Sony Reader PRS-300 Pocket Edition
The e-book reader for everyone?
Review With the price of the Reader PRS-600 Touch Edition  having been hiked up by 25 per cent over the original PRS-505 , Sony clearly thinks there's room for a cheaper alternative. Hence the launch of the Reader PRS-300 Pocket Edition which does without a touchscreen and has a 5in rather than 6in screen.
Sony's Reader Pocket Edition:
In the UK, the Pocket sells for £180. While that's a hefty £70 cheaper than the Touch, it's worth remembering that it's only 20 quid less than the old 505 sold for.
Physically, the Pocket resembles a shrunken and tidied up version of the 505. At 107 x 158 x 10mm, it's the same thickness as the Touch, but 14mm narrower and 17mm shorter. At 220g, it weighs a noticeable 66g less.
Without a touchscreen, the controls are once again placed on the device's face, but there are only ten rather than the 17 the 505 had, and the layout is far neater.
The ten number keys from the 505 have been condensed into five rocker buttons, while the navigation keys have been simplified into a circular navpad and four buttons to, respectively, take you to the Home menu, zoom in or out on text – though you only get three size options rather than the five you get with the Touch – add a bookmark, and go back a step.
The controls and their layout are better this time round
All in all, it's well thought out and a big improvement on the 505, though the menus don't react quite as quickly to commands as they do on the Touch.
Nothing has been sacrificed in the build quality, with the Pocket having the same robust and attractive aluminium case as the Touch complete with ersatz book spine on the left and profile taper on the right.
There's no memory expansion slot on this model
Comparing the technically identical in all but screen-size Touch and Pocket side by side, it has to be said that the contrast of the 5in unit is superior. The 12 months that passed between us using the original Reader and the new Touch obscured the difference in contrast between the touch-sensitive and non-touch sensitive versions of E Ink's e-paper screen, but it was more obvious when we placed the Touch and Pocket next to each other.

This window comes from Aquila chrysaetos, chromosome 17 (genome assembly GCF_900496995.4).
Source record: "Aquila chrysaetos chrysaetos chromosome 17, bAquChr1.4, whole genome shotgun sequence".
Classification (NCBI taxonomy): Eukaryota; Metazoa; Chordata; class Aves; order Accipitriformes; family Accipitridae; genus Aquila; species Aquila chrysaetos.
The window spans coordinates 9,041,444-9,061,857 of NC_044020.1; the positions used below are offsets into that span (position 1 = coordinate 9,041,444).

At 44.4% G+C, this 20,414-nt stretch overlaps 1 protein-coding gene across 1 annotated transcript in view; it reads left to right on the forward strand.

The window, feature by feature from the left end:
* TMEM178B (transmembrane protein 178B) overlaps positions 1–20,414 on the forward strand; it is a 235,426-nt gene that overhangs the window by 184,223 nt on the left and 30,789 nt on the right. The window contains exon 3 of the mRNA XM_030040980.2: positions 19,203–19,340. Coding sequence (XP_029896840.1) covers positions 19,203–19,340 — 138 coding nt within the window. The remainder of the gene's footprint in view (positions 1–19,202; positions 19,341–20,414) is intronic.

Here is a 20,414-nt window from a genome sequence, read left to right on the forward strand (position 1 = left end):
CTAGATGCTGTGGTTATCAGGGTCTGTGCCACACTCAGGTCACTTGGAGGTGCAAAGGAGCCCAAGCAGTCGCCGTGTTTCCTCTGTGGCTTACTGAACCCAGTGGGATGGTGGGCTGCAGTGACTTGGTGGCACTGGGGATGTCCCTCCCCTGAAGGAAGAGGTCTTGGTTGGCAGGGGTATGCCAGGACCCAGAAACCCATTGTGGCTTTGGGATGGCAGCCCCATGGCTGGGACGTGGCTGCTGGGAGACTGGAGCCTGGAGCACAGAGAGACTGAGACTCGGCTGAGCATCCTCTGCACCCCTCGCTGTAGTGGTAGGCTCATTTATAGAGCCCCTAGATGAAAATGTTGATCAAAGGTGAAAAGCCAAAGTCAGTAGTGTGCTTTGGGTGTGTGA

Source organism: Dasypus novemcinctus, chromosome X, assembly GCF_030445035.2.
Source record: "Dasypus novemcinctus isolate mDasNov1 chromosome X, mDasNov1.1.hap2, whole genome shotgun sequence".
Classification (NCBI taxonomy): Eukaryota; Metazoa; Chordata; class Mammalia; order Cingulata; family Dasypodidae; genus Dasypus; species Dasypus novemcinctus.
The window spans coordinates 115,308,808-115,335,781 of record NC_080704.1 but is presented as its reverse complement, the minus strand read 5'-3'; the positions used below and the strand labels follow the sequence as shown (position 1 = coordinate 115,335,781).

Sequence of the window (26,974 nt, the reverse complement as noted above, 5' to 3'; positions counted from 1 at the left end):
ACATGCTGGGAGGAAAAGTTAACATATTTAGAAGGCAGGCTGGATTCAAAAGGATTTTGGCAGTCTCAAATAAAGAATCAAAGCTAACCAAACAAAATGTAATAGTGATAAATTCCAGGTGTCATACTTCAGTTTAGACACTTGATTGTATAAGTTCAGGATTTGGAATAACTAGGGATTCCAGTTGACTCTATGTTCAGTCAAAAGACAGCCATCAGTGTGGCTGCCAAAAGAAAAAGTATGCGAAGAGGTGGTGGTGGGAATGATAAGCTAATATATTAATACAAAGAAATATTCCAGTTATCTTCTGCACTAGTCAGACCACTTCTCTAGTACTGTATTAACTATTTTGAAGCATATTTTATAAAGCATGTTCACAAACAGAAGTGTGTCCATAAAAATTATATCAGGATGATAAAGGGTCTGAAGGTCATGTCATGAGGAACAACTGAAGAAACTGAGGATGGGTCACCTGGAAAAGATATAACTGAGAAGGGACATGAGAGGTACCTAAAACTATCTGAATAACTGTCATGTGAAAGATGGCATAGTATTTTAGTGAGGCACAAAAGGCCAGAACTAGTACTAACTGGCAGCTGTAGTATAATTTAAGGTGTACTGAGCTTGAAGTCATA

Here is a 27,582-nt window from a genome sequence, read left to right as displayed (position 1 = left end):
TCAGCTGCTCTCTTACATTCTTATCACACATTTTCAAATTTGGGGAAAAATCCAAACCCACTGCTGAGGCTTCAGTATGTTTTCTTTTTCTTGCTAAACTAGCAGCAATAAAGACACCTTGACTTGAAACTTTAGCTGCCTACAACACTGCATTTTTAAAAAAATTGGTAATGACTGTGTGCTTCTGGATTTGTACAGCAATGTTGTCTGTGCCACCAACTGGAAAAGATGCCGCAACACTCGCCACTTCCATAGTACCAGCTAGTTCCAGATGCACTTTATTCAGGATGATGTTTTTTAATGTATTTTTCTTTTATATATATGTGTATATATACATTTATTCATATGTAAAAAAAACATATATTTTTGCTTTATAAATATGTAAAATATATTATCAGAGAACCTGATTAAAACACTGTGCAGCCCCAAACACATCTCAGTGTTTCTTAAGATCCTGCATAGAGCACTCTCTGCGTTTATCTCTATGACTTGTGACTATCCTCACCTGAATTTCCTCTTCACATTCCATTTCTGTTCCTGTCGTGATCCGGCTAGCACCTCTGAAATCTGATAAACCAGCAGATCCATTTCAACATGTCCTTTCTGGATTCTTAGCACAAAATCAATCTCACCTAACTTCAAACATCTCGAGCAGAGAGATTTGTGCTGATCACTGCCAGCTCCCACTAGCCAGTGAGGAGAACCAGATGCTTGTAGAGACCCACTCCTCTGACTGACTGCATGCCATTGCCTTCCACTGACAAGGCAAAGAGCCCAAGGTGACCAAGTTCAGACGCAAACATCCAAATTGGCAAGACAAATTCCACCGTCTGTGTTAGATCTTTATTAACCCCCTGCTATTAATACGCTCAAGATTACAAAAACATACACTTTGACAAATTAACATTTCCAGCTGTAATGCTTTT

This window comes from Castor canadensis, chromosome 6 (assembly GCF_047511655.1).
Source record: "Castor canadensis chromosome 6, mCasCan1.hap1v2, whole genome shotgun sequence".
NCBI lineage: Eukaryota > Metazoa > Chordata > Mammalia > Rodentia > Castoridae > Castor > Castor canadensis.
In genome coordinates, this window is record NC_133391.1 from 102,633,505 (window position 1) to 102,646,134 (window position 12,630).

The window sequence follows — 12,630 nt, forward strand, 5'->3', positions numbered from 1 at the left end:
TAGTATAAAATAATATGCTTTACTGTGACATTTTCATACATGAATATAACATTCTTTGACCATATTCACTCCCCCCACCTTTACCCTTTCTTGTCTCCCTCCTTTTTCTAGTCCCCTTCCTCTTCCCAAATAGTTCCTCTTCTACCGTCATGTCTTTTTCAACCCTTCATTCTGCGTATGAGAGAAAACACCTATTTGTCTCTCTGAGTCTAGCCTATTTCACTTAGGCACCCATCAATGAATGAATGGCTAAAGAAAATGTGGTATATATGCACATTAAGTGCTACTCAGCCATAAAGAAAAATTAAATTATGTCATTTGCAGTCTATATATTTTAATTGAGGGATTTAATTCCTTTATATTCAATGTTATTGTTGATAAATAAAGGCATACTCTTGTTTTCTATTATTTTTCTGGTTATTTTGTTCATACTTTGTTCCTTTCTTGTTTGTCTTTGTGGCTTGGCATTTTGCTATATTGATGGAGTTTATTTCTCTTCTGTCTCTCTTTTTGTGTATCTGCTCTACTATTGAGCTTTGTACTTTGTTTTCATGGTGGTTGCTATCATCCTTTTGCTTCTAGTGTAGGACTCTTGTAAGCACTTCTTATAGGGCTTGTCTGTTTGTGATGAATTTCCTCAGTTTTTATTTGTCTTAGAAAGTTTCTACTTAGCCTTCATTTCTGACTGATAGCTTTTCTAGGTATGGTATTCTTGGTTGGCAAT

Not that we are changing our opinion about the legibility of the Touch's screen - it does the job and is eminently fit for purpose - it's just that, on balance, we prefer the lighter grey background of the Pocket's screen.
Out of the box and in the hand, the 5in display looks smaller than you might expect it to from a glance at the numerical dimensions or at product images. The upside is that the Pocket also feels smaller in the hand than those same dimensions and pictures suggest, making it a very comfortable one-handed read. The device is also very easy to slip into a coat or jacket pocket.
The reduced screen size doesn't have any impact on the readability of ePub or BBeB text, which can be viewed at the same size as it can on the 6in screen - there's just less of it on each page. PDF files are more problematic as the formatting suffers when you zoom in from a whole page view with letters being orphaned at the end of sentences and paragraph returns arranging themselves rather randomly.
Again, standard mini USB is used for charging and data transfer
Size issues apart, the the most obvious differences between the Pocket and the Touch are the absence of anything in the way of storage expansion and the lack of a music player, both present on the more pricey model. These both seem rather strange omissions to us.
Yes, you can still squeeze a fair-sized library into the Pocket's 512MB of built-in storage. Well, 380-odd MB after the system software takes a bite, but that is still enough for 225 copies of War and Peace or 600 of Moby Dick in ePub format. But not fitting a memory card slot of one form or another for those who want to carry a larger number of larger files about does seem both parsimonious and daft.
Pocket (left) and Touch: does an inch make a difference?
Presumably, Sony has shorn the Pocket of storage expansion to avoid taking sales from the Touch but that makes the Pocket look like poor value when compared to the 505, which had memory expansion slots and a larger screen but only cost £20 more, including an extra 2.5 per cent of VAT.
The absence of a music player is also a let down. One of our reservations about the Touch was the continuation of the 505's very basic AAC/MP3 player, but to remove the functionality altogether? That gets right up our noses here at Register Hardware as we regularly used both the Touch and 505 Readers to listen to music while reading.
Of course, without memory expansion you'd be stuck for anywhere to put your music files but that just underlines what a bad idea it was not fitting any storage expansion in the first place.
Format support is unsurprisingly identical to the Touch, so the Pocket will handle EPub and BBeB – with and without DRM – as well as PDF, Word, plain text and RTF files. Battery life has taken a small hit with Sony quoting 6800 page turns to the Touch's 7500, though in day-to-day use the difference is unlikely to be noticed.
Sony has missed an opportunity to pitch the Pocket Edition as the iPod Nano to the Touch Edition's iPod Touch. Sure the Pocket is a fine bit of kit as far as it goes – it's well made, light, compact and provides a fine reading experience – but at £180 its far, far too expensive for something which as had so much functionality stripped away. If the UK Reader line-up was priced closer to the US range – at $199 and $299 (£120 and £180) - we would be far more enthusiastic. ®
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